The Varietie(1649)

Like Jonson in that it caricatures learned ladies. Not a City comedy.

Full of nostalgia—the characters keep looking back, especially to Elizabeth’s time, but also to James’ time.

Wine women and song—scene in Act IV

Attributed to the Duke of Newcastle—who he? Very important.

1. How and why does The Varietie make use of nostalgia?

2. What use is made of the difference between town and country in The Varietie?


Katherine Sutton, A Christian Womans Experiences(1663).

The only example of women's authorship here although Henrietta Maria is a dominant presence in the entertainment text. Women’s authorship is one way you could approach this—how does Katherine Sutton negotiate a place for her writing in contemporary culture? You could situate the text in the context of the spiritual journal, both by men and women: I have written on spiritual journals in the Blackwell’s companion to English Renaissance literature and culture / edited by Michael Hattaway.There is an article by me about political use of women’s spiritual journals in the book ed. James Daybell, Early Modern Women and Politics (2004)If you don’t want to focus on women’s authorship focus on the political context for such writings. What is happening in the early 1660s? Who is Hanserd Knollys? (he’s famous). Why is she publishing in Rotterdam? She like Agnes Beaumont is a Baptist—what does that mean?There is some poetry in this text—again, huge negotiations as to how she can justify writing poetry. As we know this was a problem for religious poets like George Herbert. She is no George Herbert but she uses some of the same lines.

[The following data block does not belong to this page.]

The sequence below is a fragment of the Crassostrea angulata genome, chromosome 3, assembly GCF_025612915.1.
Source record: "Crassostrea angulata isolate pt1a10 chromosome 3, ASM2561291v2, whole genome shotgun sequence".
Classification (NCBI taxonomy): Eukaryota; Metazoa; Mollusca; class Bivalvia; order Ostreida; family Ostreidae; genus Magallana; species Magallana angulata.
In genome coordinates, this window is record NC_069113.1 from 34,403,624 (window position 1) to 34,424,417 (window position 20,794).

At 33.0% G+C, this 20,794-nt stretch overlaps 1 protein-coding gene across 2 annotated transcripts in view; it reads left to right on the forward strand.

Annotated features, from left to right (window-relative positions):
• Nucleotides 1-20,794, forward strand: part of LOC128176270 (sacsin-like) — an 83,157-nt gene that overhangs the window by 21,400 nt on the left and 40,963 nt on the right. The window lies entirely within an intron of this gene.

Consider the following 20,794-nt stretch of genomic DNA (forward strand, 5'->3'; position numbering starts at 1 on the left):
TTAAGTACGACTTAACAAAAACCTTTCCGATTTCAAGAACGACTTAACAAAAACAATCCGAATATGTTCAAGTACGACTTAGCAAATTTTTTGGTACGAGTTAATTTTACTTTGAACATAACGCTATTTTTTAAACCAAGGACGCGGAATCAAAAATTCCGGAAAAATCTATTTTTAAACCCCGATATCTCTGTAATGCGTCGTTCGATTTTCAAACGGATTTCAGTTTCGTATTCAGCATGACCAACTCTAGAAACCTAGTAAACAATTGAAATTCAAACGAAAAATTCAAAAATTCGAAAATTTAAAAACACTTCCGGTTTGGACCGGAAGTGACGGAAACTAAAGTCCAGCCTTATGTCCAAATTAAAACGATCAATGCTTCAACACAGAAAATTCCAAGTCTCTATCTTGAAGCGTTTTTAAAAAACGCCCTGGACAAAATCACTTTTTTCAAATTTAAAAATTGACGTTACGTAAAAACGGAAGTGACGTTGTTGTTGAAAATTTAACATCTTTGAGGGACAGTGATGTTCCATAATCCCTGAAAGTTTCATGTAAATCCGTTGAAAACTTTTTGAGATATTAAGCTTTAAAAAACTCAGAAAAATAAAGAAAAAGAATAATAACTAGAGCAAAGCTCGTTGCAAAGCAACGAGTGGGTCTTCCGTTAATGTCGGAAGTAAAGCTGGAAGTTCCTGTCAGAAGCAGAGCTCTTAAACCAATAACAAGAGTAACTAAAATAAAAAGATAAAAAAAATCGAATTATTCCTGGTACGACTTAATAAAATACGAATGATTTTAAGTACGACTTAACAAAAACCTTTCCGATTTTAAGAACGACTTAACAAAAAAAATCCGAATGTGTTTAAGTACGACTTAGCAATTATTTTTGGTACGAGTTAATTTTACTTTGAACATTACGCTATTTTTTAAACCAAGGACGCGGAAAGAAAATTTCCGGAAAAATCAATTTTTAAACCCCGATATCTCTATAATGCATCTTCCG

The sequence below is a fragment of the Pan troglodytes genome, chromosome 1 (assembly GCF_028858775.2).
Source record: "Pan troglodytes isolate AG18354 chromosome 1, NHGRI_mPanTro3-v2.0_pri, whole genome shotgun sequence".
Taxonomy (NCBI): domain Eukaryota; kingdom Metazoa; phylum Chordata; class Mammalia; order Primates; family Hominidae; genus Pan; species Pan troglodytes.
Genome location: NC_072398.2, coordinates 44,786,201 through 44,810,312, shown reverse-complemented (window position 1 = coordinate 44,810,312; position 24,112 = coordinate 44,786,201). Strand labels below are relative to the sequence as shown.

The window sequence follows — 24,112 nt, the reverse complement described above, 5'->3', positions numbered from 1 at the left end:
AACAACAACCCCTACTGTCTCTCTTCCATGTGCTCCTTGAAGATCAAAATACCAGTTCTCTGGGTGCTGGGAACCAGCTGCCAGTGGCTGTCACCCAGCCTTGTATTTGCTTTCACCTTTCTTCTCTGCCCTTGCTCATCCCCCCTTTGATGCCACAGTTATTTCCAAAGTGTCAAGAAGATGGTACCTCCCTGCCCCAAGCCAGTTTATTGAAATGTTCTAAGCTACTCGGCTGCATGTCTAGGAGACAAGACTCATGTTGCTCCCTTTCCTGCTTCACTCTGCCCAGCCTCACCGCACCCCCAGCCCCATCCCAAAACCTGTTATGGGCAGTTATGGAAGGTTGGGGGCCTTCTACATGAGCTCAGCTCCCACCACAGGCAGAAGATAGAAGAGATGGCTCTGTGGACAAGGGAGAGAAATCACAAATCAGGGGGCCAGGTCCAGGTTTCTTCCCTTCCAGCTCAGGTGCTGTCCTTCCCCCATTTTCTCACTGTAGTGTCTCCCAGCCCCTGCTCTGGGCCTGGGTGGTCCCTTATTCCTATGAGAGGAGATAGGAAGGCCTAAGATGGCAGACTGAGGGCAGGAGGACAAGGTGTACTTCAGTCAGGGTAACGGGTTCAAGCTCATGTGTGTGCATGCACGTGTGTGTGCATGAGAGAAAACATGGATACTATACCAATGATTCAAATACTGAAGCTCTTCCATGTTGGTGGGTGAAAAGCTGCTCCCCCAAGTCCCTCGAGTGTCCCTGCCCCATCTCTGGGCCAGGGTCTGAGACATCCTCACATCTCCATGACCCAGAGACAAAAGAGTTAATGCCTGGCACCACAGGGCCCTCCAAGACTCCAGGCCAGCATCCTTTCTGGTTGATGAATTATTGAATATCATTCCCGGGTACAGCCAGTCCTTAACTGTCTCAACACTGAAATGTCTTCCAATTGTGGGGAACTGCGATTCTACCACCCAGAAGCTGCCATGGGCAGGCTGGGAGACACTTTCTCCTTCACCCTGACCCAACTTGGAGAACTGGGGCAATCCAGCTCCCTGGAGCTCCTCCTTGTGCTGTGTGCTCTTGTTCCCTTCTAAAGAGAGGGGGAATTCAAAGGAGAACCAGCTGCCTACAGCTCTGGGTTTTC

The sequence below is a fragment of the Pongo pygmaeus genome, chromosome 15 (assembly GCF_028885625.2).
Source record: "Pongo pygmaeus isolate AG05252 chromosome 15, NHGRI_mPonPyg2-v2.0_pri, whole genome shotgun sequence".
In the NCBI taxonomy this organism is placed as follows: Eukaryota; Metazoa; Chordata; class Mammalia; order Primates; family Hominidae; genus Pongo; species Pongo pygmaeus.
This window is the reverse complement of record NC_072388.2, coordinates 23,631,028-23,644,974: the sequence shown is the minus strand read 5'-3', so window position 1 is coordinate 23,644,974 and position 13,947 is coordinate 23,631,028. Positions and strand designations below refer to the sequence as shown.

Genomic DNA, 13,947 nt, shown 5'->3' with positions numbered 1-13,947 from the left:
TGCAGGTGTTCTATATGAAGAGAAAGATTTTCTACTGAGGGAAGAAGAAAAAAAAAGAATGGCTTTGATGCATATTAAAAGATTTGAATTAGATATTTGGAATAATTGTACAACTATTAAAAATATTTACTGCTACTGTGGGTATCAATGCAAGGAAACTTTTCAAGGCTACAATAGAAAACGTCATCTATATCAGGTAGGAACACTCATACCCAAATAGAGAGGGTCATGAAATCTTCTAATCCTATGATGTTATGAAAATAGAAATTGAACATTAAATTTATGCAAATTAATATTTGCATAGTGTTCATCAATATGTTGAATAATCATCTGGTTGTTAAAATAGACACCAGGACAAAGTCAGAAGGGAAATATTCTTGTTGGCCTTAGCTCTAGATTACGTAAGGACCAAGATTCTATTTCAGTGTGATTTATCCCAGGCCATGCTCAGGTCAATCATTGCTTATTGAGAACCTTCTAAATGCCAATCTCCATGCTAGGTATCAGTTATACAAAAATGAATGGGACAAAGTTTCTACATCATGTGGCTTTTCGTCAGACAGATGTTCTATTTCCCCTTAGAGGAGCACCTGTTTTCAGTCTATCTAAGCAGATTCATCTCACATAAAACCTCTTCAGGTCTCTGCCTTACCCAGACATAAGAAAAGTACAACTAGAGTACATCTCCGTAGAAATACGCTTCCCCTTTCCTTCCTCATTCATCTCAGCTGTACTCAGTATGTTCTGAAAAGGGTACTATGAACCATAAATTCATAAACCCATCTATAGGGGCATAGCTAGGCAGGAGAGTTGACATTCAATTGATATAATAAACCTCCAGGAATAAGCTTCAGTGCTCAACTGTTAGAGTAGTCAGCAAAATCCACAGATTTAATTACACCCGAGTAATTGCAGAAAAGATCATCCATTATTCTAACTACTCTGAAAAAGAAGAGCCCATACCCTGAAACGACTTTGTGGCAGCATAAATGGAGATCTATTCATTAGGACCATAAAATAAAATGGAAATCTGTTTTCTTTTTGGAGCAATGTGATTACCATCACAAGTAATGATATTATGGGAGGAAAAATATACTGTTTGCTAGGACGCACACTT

Comment on the influence of Katherine’s beliefs on the patterning of the text.

How does the style of Sutton’s compositions reflect anxieties about female authorship in the seventeenth century?


Thomas D’Urfey, The Royalist(1682).

Another full text version—you can download it in Word. Be careful though—page refs will have to be used as from the original text, but there are links to the original text throughout so you can check your p numbers online. Also be careful because either the person transcribing this was a cretin or they used software which could not recognise the seventeenth-century long s. So you will come across alarming references to ‘fucking’ in this text. Of course the joke was there for seventeenth-century readers who could see the similarity between fuck and suck but originally it read ‘suck’….

The prologue makes quite clear that this play is written in the 1682 context (it talks a lot about coffee houses and the ‘shrieve’ who is the sheriff (OED): can you remember why the sheriff of London is so important?). However the history described is from 1651, the Battle of Worcester, although the dialogue could not have happened then and you may be able to spot some distinctly Restoration rhetoric and politics. The Battle of Worcester has of course assumed mythological statusin Royalist rhetoric, and this play depends on that. We start with the oak, for goodness’ sake. Think about the values of this play which are not 1650s but 1680s Tory ones—a Cavalier stereotype is created for the hero (and what does that mean? Think Cavalier poets). The villains on the other hand are clearly 1680s Whigs—and what does that mean? And what about the morality of the play? Very Restoration comedy, not 1650s at all.

Possible questions: For what purpose is a Tory playwright recreating events of 1651 in a 1682 play?

Describe the characterisation of heroes and villains in the play and show how it refers to the construction of Whig and Tory identity in 1682.


Anon, The famous tragedie of King Charles I basely butchered (London, 1649)

Some well known events, and others not so well known, conveyed in a dramatic form. It’s popular drama and the view of history is somewhat partial…. Treats the siege of Colchester (look it up) from a Royalist point of view. The characterisation is vicious! 

How is either characterisation OR the portrayal of events affected by political bias?

How effective politically is the representation of historical event as drama in The famous tragedie of King Charles I basely butchered?